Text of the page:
Cider Squeeze and Treasures events won't die in University Place

Tacoma News TribuneMarch 18, 2014 

Galen Chen is all smiles while participating at the 9th Curran Apple Orchard Cider Squeeze in University Place in 2003.

LUI KIT WONG — News Tribune file

Two popular University Place events previously on the chopping block will be held this year after all. The City Council has approved adding the annual Cider Squeeze to the list of official 2014 city events, as well as the event commonly known as Treasures in the Park.

The volunteer groups that have organized the events for more than a decade were worried last week after learning the city planned to change how it regulates volunteer-run events. The changes could have meant the two events would be scrapped due to liability concerns.

“I’m pleased they saw that there is a value in that event,” said Linda Bird, a Homestead Park volunteer who helped organize Treasures in the Park during the city’s Duck Daze festivities in June.

A former UP Mayor and longtime council member, Bird said she’s still concerned how the event will be managed now that volunteers aren’t leading it.

Gary Cooper, the city’s director of Public Works and Parks, did his best Monday night to assure volunteers he wouldn’t make significant changes.

Citing the Cider Squeeze, Cooper said his name would be on the special event permit but he planned to “rely on the volunteers to run the Cider Squeeze.”

Lorna Smith, another former longtime council member, mayor and Homestead Park volunteer, was happy with Monday night’s council vote but disappointed her group can’t hold its annual plant sale in May. Previously the group bought plants using donations kept in a fund under city control; after the sale, the group would reimburse the fund and add any proceeds.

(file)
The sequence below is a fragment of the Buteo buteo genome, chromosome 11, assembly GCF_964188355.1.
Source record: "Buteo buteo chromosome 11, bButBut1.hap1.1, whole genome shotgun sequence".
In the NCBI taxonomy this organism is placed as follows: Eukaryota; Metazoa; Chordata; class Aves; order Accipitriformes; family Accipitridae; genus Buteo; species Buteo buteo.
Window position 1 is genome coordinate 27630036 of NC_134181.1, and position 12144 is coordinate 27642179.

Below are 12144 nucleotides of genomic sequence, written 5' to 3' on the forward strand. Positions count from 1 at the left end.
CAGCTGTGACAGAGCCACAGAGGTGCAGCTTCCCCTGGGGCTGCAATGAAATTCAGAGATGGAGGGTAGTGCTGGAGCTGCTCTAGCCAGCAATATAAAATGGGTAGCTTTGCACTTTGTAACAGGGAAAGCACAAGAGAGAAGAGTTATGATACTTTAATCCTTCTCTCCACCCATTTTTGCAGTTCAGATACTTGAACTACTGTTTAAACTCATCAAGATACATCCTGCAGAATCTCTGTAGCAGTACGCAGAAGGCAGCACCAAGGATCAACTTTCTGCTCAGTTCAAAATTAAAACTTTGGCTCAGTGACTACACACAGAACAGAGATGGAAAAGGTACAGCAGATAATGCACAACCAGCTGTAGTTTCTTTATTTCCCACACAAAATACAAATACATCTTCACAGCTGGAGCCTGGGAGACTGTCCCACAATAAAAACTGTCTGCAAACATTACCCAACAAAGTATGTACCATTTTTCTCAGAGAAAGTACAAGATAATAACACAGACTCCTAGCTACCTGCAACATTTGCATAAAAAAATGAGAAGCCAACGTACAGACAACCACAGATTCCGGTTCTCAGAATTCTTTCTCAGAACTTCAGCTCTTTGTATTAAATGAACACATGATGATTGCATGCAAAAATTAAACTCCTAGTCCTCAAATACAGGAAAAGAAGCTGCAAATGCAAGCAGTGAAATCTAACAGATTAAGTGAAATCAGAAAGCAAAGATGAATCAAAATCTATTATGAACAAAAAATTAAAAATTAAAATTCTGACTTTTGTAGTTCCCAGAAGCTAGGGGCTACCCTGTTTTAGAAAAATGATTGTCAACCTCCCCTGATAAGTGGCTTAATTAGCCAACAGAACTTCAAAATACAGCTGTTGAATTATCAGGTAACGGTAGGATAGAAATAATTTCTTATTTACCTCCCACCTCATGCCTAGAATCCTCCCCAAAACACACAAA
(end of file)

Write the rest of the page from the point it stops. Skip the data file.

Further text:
The Curran Apple Orchard volunteers have a similar arrangement with the city.

The council’s unanimous approval of the resolution Monday clarified that the city will no longer act as a bank for these groups.

Once money is deposited with the city, it becomes public funds, city attorney Steve Victor said. That means there are restrictions on how it can be used, he said.

Bird said her group “would appreciate the courtesy of being able to give you a list of our priorities for how that money should be spent for capital improvements in the park.”

Mayor Denise McCluskey said the council would schedule a time to hear from the volunteers.

Cooper also gave his word that the money in the accounts is for “beautification and capital projects” and would never be used for general maintenance.

Brynn Grimley: 253-597-8467

The News Tribune is pleased to provide this opportunity to share information, experiences and observations about what's in the news. Some of the comments may be reprinted elsewhere in the site or in the newspaper. We encourage lively, open debate on the issues of the day, and ask that you refrain from profanity, hate speech, personal comments and remarks that are off point. Thank you for taking the time to offer your thoughts.

Commenting FAQs | Terms of Service